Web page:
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A PECULIAR ERUPTIVE DISEASE OCCURRING IN INFANCY

A PECULIAR ERUPTIVE DISEASE OCCURRING IN INFANCY Zahorsky1 in 1910, and again in 1913, described a symptom complex under the designation of "roseola infantum," which he believed deserved a nosologic position of its own. His description of the condition is as follows: "The patient is almost always a child under 3 years of age who suddenly becomes ill with high fever. The physician is called, and on examination finds nothing to account for the fever. The fever continues but no diagnosis can be made on the second, third or even fourth day. Then the temperature drops to normal, or nearly so, and the child, who has been drowsy and irritable, sits up and commences to play. Coincidentally with the decline in the temperature a morbilliform rash appears on the face and neck and rapidly spreads over the body. The eruption disappears in from twenty-four to forty-eight hours. There are no complications or sequels. No desquamation follows http://www.deepdyve.com/assets/images/DeepDyve-Logo-lg.png American journal of diseases of children American Medical Association

A PECULIAR ERUPTIVE DISEASE OCCURRING IN INFANCY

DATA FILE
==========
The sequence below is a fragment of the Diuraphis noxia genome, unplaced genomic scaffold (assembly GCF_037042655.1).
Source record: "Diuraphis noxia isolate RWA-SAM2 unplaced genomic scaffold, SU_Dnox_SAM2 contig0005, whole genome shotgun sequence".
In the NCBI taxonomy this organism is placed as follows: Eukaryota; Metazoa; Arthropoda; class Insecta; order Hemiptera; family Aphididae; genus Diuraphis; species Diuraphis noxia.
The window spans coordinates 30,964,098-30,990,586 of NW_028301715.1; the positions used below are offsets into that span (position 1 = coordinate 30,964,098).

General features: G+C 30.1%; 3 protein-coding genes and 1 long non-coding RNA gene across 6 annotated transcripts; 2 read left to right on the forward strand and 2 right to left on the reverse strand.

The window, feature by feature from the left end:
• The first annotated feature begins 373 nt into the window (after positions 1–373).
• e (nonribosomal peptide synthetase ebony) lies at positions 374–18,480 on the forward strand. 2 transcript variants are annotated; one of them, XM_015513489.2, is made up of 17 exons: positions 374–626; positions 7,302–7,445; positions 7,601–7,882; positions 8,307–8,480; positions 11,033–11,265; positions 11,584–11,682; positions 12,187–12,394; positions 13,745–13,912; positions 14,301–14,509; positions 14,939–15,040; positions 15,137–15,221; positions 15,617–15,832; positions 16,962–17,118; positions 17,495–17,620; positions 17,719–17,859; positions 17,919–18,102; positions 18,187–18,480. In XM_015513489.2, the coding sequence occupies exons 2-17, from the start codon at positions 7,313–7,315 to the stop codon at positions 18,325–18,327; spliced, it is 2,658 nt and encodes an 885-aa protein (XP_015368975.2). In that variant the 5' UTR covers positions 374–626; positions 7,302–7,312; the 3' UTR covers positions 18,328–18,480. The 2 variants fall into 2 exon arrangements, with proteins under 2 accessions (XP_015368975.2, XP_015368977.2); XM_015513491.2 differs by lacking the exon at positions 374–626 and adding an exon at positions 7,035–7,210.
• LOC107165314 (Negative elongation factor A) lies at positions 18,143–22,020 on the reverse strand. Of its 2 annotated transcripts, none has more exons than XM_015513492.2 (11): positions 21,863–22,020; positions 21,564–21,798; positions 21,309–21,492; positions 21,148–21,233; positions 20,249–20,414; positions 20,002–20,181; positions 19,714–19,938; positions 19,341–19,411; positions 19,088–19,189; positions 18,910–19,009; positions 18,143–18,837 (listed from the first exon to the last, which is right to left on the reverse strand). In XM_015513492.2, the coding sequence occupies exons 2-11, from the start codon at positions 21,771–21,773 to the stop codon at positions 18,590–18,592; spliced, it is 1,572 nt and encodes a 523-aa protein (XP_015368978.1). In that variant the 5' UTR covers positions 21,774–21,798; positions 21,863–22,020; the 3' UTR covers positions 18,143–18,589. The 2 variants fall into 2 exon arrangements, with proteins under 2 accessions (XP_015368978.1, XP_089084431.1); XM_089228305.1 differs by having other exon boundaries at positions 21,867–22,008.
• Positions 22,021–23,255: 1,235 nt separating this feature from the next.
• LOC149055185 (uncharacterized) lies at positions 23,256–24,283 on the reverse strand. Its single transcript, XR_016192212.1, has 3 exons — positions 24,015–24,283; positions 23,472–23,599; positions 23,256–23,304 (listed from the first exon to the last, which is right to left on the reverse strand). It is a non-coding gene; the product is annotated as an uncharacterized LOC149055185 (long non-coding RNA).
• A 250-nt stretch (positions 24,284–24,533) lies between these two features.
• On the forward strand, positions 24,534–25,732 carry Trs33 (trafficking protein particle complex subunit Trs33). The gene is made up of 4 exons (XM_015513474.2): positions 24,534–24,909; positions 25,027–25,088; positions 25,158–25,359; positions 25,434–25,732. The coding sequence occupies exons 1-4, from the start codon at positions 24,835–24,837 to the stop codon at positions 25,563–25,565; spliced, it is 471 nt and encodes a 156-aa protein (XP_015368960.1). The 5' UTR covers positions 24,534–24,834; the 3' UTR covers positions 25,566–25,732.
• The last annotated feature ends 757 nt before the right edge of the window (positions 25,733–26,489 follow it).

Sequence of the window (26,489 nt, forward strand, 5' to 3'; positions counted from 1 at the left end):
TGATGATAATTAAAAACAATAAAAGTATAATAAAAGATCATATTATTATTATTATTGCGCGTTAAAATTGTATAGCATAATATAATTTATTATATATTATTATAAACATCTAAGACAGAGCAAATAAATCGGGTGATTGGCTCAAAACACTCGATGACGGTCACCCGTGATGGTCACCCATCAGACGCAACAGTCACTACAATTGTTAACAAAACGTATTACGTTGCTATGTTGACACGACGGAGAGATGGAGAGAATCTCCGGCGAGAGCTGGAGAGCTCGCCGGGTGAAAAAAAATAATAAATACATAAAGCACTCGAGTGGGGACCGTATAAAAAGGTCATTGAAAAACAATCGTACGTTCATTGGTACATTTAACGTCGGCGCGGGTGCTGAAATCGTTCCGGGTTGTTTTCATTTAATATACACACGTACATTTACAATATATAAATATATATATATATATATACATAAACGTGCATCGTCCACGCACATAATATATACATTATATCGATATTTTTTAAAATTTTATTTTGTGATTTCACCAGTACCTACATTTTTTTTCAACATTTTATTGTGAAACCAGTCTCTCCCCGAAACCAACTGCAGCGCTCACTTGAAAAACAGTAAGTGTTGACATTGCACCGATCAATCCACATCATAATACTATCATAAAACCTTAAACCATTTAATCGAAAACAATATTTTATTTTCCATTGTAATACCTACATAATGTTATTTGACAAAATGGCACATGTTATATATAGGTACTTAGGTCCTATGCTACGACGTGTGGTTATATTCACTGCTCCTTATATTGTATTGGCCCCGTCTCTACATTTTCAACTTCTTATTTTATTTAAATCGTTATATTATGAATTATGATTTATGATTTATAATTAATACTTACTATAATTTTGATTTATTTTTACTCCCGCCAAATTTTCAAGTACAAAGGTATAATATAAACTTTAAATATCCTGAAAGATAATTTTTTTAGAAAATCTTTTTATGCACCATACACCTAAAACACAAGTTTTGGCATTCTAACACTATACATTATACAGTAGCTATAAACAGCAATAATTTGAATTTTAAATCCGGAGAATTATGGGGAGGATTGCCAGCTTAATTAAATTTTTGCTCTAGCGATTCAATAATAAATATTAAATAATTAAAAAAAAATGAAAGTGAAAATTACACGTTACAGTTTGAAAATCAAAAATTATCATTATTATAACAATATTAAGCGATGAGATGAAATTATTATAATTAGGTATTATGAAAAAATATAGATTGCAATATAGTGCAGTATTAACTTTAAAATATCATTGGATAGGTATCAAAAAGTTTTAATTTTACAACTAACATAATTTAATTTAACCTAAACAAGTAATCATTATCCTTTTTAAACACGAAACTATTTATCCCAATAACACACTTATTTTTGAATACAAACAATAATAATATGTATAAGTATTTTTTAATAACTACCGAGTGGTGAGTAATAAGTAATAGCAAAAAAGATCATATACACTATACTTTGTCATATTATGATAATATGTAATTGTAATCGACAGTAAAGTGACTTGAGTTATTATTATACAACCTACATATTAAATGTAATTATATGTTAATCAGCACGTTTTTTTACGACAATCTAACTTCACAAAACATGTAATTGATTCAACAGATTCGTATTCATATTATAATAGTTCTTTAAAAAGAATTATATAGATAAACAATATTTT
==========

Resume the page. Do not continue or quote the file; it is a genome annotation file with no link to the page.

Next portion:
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Publisher
American Medical Association
Copyright
Copyright © 1922 American Medical Association. All Rights Reserved. Applicable FARS/DFARS Restrictions Apply to Government Use.
ISSN
0096-8994
eISSN
1538-3628
DOI
10.1001/archpedi.1922.01910420052009
Publisher site
See Article on Publisher Site

Abstract

Zahorsky1 in 1910, and again in 1913, described a symptom complex under the designation of "roseola infantum," which he believed deserved a nosologic position of its own. His description of the condition is as follows: "The patient is almost always a child under 3 years of age who suddenly becomes ill with high fever. The physician is called, and on examination finds nothing to account for the fever. The fever continues but no diagnosis can be made on the second, third or even fourth day. Then the temperature drops to normal, or nearly so, and the child, who has been drowsy and irritable, sits up and commences to play. Coincidentally with the decline in the temperature a morbilliform rash appears on the face and neck and rapidly spreads over the body. The eruption disappears in from twenty-four to forty-eight hours. There are no complications or sequels. No desquamation follows

Journal

American journal of diseases of childrenAmerican Medical Association

Published: Jun 1, 1922

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